Wednesday, June 15, 2011

Nostromo's Run (NOSTROMO.WAD)

by Rich "Nostromo" Johnston

Rich "Nostromo" Johnston would go on to be one of the major players in Banjo Software, responsible for the unfortunately half-baked HACX TC. He got his start here, with Nostromo's Run, a MAP01 replacement for Doom II that was released in 1995. Johnston didn't make a whole lot of levels, but the ones he did tended to be big, sprawling affairs. Like this one! Nostromo's Run made it into the favorite lists of ancient Doomers who like fairly big, sprawling levels with a lot of different themes, kind of like your Polygon Bases. It helps that Johnston was pretty good about stuff like vanilla detailing and lighting.

If I may generalize, there are two main camps of people when it comes to Doom PWAD plots. The first is fine and happy with id's assertion that the creatures of Doom are indeed from Hell and are literal demons. The others, for whatever reason, play up the sci-fi aspect, with the monsters becoming hostile aliens. NOSTROMO falls into the extraterrestrial camp. In this adventure, you're a single, skilled warrior who has been assigned to infiltrate an alien outpost that houses a gauntlet that exists for entertainment that is anything but altruistic. Clear the facility, conquer the arena, and wipe the blight from the interstellar map.

The first time I played this level was as part of a compilation by the infamous Legacy advocate, Jive. As far as I can tell, nothing really changed in "translation", though I'll leave the technicalities to someone more well-versed in the edits that Jive typically made when collecting maps together. Every Doom II monster is present and utilized to great strategy as well as all of the weapons. The ammo balance will keep your coffers full for most of the map, and that's with you getting your backpack in the first area.

There's a variety of memorable places and encounters in the map. The basement trek at the opening has a neat hell-themed room with multiple monster packs that don't stand as surprises. This spills into a techbase area with a cool darkened store room trap with a lot of toughs outside, including an arch-vile sniper. This place gives way to one of the key features of Nostromo's Run. When you proceed to a new area, Johnston cuts you off from the rest of the map until you complete the current section. Locomotion becomes more transparent as you clear the level by the use of several different teleporters that are also there to facilitate co-op play.

First things first is clearing the southern and northern sections, including a toxic river puzzle to ford. When you get all that sorted out, you're hustled into a grand chamber with the boss shooter graphic. Don't worry, though - there are no spawn cubes to be seen. It's got an interesting if confusing layout with criss-crossing paths that loop like some cross section of a ziggurat climb. There's also a bit of a shootout with forces on either side of the main divide, but nothing serious. The battles in the structure are a bit tepid but there's at least one nasty surprise.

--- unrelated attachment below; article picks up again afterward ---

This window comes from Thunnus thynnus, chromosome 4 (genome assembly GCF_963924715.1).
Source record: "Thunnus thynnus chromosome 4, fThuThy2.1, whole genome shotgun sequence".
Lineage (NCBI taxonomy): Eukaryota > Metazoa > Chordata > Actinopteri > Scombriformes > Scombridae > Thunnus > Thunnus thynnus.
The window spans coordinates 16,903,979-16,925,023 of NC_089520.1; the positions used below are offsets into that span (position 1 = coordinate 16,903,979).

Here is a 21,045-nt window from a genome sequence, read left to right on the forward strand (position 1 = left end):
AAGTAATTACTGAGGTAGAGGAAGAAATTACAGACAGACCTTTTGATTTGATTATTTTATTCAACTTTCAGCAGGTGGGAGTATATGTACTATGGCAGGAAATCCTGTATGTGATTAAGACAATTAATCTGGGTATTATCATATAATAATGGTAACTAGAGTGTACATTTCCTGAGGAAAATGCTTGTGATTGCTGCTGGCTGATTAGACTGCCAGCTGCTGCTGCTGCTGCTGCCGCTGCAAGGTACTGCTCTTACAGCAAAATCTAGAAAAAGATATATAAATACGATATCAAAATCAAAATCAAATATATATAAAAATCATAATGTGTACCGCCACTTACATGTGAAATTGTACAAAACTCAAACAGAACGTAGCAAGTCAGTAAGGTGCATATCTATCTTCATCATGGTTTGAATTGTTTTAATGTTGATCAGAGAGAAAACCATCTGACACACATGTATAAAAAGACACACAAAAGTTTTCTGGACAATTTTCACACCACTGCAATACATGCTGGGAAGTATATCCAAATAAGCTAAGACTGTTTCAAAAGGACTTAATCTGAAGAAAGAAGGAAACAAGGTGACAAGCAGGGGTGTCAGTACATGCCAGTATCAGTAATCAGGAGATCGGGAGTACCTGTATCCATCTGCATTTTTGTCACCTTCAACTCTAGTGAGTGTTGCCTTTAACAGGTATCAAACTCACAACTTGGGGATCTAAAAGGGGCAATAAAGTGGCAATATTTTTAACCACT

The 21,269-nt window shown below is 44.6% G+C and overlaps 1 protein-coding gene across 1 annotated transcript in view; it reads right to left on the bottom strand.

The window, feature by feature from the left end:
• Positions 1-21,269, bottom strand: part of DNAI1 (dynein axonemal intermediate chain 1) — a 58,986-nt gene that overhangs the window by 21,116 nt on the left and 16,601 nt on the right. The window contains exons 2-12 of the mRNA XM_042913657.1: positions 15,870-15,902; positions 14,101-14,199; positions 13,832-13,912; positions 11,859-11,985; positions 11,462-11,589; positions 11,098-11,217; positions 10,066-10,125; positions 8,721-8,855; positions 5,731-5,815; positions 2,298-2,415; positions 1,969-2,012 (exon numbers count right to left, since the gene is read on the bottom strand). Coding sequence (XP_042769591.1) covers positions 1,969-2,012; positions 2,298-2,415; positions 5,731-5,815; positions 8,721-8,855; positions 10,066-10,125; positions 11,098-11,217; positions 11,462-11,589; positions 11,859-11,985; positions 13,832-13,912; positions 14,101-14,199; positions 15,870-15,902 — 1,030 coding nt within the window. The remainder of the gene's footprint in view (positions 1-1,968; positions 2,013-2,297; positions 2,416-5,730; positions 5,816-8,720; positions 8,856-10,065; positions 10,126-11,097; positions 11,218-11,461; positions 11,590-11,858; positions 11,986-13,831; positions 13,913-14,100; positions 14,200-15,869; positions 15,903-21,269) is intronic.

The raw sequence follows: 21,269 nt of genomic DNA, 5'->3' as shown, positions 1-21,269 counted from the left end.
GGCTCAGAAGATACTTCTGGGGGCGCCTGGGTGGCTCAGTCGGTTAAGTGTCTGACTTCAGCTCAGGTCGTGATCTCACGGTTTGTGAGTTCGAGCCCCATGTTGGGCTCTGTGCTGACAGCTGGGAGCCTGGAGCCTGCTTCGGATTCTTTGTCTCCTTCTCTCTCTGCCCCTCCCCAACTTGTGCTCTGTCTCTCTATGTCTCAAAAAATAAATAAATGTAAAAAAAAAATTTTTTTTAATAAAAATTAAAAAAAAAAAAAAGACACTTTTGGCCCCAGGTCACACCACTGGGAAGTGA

This leads to the finale, the arena discussed in the .TXT. It's a huge nukage pit with a Y-shaped raised walkway. You've got two Invulnerability spheres to access, in keeping with the WAD's emphasis on co-op play and overkill in monster-slaying aids, but you'll be pressed to make good use of them, because there's a Cyberdemon on the walkway ready to blow you off it, two arch-viles on either side, and a Spider-Mastermind in the drink to eat up more of your limited time. Funnily enough, when you raise the exit walkway, symbolic of your clearing of the level, it forms something similar to a peace sign. There's one final jab at the player but it's so telegraphed that if it hits you, you pretty much deserve it.

Nostromo's Run is a great exercise in what makes a large standalone level great. It has excellent architecture, distinct areas, and a deserving finale. It works great as a single level given its variety of fauna and by its sheer size. It's a spectacular play and a great showcase of Rich Johnston's mapping talents. Though he may not have been the most prolific author, his few contributions, especially in shaping STRAIN and HACX, have stood the test of time.

Thanx for dropping by!

This post is part of a series on
Doomworld's Top 10 WADs of 1995

Fava BeansInfinity
Boothill / A Fistful of DoomH2H-Xmas
The Final GatheringArtifact
Nostromo's RunObituary
The Enigma EpisodeDWANGO5

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